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Mueller Did Not Exonerate Trump. Period.

Jordan Emmons
Mar 25, 2019 · 3 min read
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Image Credit | James Berglie/Alamy

Barr’s summary of the Mueller report left a lot to be desired. Trumps allies have claimed it as a complete victory, while his opponents are wringing their hands in disappointment and concern. Regardless of your personal feelings, let us please all acknowledge this simple truth: the idea that the Mueller report exonerates Trump is a laughable exaggeration.

We know from Barr’s statement that Trump did not collude with Russia, and Mueller’s team is one that should be trusted with that assessment. While this is good news, it still is a fairly low bar to set — a president not conspiring with foreign actors should be a standard assumption, and the fact that it took nearly two years to come to that conclusion should still be cause for concern.

On top of that, we also know that many, many people surrounding Trump did collude with Russia, or are under active investigation for colluding with Russia as we speak. Robert Mueller’s investigation resulted in indictments or guilty pleas from thirty four people.

The fact that Trump can’t be tied to any of it could mean:

1. Trump’s top advisors deliberately kept information from him during the campaign.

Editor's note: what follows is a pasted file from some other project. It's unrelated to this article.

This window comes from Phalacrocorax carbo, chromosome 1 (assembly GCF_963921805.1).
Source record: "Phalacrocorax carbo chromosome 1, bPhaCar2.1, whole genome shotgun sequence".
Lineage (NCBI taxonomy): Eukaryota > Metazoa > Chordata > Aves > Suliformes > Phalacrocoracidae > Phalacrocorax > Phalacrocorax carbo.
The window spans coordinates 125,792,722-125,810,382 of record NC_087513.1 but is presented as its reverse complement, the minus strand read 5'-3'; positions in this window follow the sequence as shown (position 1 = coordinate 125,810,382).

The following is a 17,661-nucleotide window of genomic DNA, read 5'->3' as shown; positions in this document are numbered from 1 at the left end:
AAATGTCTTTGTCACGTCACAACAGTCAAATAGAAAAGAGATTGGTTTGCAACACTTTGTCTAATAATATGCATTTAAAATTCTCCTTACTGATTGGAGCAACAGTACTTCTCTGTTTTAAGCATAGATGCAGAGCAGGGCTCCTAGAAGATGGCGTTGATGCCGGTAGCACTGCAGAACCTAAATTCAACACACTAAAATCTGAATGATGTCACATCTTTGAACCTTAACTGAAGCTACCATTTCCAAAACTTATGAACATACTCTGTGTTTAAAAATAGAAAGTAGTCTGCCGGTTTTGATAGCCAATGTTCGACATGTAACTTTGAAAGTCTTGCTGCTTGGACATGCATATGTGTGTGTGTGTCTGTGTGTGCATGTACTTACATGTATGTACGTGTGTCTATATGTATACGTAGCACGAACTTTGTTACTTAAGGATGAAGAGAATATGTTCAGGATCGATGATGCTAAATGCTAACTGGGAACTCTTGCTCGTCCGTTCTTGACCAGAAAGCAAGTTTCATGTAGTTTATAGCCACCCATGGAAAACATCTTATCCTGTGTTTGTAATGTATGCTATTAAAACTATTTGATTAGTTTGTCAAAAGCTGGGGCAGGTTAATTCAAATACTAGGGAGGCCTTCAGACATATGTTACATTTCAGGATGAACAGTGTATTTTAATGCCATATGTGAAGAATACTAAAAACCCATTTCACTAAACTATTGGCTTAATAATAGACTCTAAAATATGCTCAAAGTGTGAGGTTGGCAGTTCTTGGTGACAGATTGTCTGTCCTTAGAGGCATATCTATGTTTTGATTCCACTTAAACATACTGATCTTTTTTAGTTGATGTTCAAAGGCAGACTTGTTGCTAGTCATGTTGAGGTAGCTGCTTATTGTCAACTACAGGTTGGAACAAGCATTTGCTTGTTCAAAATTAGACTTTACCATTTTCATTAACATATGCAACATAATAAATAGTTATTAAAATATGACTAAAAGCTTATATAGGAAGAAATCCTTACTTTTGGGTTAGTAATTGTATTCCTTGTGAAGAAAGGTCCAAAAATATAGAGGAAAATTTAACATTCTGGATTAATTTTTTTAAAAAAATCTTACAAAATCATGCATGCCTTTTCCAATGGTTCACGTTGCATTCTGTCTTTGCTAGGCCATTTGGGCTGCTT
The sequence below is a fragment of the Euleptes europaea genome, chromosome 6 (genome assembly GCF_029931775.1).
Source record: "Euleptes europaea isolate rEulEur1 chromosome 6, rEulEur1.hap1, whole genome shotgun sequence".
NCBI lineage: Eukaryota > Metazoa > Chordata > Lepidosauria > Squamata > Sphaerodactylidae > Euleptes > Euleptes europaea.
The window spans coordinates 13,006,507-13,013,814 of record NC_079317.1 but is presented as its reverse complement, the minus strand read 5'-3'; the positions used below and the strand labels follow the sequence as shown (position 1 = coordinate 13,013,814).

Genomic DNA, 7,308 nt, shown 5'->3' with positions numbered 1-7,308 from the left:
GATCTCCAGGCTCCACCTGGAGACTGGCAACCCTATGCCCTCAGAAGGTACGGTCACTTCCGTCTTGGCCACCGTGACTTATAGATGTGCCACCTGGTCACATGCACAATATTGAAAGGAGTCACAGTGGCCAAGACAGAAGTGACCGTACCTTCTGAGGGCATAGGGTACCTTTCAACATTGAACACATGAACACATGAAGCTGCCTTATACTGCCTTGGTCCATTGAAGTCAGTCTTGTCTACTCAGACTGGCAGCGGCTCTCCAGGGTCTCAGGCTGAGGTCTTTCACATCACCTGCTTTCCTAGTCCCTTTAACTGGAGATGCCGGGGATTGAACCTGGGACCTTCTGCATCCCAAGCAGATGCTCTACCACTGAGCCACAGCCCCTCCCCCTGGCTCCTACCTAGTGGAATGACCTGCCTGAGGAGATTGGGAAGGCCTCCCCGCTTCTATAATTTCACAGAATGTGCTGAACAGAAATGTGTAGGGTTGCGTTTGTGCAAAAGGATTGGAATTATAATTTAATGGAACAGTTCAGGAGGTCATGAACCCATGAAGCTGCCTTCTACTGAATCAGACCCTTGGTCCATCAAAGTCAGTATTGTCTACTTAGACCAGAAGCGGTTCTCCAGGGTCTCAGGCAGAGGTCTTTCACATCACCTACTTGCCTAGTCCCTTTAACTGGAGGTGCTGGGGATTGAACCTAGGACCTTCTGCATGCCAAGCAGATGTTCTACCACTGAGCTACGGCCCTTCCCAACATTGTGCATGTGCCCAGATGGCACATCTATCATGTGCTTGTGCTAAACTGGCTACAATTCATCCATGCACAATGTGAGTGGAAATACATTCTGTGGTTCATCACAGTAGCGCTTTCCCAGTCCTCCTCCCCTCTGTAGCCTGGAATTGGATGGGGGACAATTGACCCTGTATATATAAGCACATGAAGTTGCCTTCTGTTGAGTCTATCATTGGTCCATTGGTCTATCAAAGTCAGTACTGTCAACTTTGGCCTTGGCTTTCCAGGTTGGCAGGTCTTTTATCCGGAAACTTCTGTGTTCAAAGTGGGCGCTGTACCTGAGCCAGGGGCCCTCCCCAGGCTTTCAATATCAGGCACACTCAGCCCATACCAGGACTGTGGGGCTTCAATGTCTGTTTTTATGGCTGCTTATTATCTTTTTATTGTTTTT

2. No one was keeping information from him, and he was just blissfully ignorant of what was going on in his campaign.

3. Trump knew about all of it and didn’t do or say anything.

None of these options imply great things about the President, and this behavior is still going on. Jared Kushner, Trump’s son-in-law and primary foreign policy advisor, has been caught using a private server to email foreign leaders, and omitted meetings with foreign leaders to gain his security clearance. We know that Trump pushed for this security clearance despite objections — so again, he was either sheltered from information about this untoward behavior, completely unobservant, or he knows about it and doesn’t care. This is not the character we should accept from the highest office in the land.

What we don’t know from Barr’s summary is far more telling.

To quote Dan Rather:

“Almost everything else is at this point up for interpretation. Were there other nefarious connections with Russian businessmen and the Trump family and organization? Perhaps. Others are investigating. Was there obstruction of justice? Hidden or in plain sight? Matters of interpretation up until now, but the report may contain much more information.”

We have no idea what Mueller uncovered. All we know is that Barr’s summary declares it should be left to the attorney general (himself) “whether the conduct described in the report constitutes a crime.” This means Mueller described conduct that is very possibly criminal conduct — very likely criminal conduct. If it was clear and obvious that Trump did not commit any crimes, Barr would have said so.

Mueller didn’t recommend an indictment, not because he didn’t find anything wrong, but because he felt it was the Attorney General’s place to decide whether an indictment was necessary. Given Barr’s lack of clarity during his conformation hearings about the ethics of investigating/indicting a sitting president, Mueller’s decision to put him in power of such a monumental decision is certainly concerning — but we won’t know how concerning until we see Mueller’s complete report.

Trump is still facing investigations. The House Intelligence Committee has made over 80 inquiries of information. Barr’s summary indicated that Mueller’s report did not exonerate him from obstruction of justice.

The headlines will ebb and flow, and you’ll hear a lot of things, but the reality is that this isn’t over. It’s far from over.

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